I love maps, and I’m fascinated by the history of mapmaking. Check out this anonymous 17th century atlas I’ve come across, published in London in 1650. The title is succinct enough: A book and map of all Europe with the names of all the towns of note in that known quarter of the world: so that any one of the least capacity, finding the town in the alphabet, shall presently lay his finger upon the town in the map: a work very usefull for all schollars, marchants, mariners, tradesmen, and all that desire to know forreign parts, and especially in these times of warres and commotions that are now in Europe.
What I think is so wonderful about this “book and map” is first, the reader–who is perhaps new to the concept of maps and maybe even books–is given very explicit instructions on how to use an atlas:: “…any one of the least capacity, finding the town in the alphabet, shall presently lay his finger upon the town in the map.”
Second, this instruction connects seeing the map in the book with somehow experiencing the physical presence of any given town (“lay his finger upon the town”). In the hindsight of the 20th century this seems like a very Borgesian sentiment.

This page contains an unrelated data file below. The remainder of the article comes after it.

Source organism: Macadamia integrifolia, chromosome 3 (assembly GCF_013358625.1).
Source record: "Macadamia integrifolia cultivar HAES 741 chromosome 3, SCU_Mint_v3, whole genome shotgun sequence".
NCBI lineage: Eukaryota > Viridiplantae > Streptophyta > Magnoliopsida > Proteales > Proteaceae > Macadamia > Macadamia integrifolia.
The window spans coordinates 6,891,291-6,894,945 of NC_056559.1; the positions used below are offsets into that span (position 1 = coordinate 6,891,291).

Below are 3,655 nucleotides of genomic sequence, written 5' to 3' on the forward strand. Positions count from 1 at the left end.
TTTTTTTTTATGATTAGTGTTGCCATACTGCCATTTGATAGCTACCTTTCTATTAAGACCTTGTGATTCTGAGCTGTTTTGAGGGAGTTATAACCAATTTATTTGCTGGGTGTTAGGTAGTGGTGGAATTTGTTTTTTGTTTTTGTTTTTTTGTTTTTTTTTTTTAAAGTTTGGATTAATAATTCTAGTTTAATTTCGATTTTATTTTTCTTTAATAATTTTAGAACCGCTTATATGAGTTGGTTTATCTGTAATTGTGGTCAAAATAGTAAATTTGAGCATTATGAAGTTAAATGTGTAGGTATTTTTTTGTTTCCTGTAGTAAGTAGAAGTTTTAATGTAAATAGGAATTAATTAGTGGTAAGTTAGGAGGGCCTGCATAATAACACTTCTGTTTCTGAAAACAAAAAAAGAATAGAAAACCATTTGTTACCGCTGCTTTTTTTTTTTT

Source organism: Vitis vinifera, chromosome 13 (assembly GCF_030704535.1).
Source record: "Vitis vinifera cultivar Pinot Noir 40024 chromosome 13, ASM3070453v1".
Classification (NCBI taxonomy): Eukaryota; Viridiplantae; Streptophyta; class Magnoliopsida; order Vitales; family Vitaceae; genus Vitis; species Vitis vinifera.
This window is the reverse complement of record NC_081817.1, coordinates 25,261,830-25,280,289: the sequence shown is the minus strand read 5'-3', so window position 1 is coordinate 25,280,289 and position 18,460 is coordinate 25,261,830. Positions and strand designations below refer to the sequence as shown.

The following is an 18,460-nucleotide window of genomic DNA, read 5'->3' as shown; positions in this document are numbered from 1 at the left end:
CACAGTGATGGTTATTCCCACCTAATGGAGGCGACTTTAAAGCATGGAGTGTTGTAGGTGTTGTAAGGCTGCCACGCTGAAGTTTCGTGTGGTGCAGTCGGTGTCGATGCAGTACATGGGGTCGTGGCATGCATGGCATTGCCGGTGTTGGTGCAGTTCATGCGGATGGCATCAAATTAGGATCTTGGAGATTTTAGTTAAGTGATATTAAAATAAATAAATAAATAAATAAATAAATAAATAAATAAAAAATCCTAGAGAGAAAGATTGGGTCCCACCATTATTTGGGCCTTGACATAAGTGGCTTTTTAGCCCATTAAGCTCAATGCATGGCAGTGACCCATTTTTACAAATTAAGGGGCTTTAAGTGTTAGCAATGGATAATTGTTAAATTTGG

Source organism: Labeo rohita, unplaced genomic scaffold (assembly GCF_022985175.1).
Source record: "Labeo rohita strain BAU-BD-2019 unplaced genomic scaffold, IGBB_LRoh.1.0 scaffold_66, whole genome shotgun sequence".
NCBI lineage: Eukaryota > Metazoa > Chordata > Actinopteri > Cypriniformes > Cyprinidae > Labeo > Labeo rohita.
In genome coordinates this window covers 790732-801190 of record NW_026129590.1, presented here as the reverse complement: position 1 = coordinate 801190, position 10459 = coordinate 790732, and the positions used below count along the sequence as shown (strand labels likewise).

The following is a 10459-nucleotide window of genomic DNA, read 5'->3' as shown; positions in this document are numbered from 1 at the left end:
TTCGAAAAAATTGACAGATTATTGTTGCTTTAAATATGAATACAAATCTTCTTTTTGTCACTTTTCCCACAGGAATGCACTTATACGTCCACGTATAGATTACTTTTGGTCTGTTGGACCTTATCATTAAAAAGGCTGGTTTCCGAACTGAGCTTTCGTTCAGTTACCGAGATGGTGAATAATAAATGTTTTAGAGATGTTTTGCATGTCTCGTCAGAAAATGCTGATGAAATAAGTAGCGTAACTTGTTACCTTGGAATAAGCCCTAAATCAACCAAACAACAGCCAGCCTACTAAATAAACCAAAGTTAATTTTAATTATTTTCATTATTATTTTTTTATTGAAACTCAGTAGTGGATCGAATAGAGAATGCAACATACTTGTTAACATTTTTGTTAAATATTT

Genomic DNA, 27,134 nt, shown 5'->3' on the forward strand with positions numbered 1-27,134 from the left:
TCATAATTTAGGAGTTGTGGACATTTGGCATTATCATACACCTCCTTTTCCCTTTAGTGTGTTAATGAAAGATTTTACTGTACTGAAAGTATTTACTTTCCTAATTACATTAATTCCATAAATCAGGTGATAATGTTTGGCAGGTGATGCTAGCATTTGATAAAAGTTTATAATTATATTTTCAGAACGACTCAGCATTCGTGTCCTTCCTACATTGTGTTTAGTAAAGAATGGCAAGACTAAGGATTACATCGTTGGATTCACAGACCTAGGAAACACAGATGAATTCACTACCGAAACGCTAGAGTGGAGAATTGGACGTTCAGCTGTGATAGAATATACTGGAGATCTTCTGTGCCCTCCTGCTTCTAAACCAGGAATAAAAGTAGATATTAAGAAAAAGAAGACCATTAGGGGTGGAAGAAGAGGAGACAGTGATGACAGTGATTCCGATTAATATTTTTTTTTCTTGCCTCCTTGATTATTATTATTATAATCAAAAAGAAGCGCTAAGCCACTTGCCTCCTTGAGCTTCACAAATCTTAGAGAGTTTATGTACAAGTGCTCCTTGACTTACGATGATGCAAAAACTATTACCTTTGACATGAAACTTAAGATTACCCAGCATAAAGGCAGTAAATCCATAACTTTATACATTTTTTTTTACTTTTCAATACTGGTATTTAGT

From the fable “Of Exactitude in Science” in The Maker (1960) by Jorge Luis Borges:
…In that Empire, the craft of Cartography attained such Perfection that the Map of a Single province covered the space of an entire City, and the Map of the Empire itself an entire Province. In the course of Time, these Extensive maps were found somehow wanting, and so the College of Cartographers evolved a Map of the Empire that was of the same Scale as the Empire and that coincided with it point for point. Less attentive to the Study of Cartography, succeeding Generations came to judge a map of such Magnitude cumbersome, and, not without Irreverence, they abandoned it to the Rigours of sun and Rain. In the western Deserts, tattered Fragments of the Map are still to be found, Sheltering an occasional Beast or beggar; in the whole Nation, no other relic is left of the Discipline of Geography.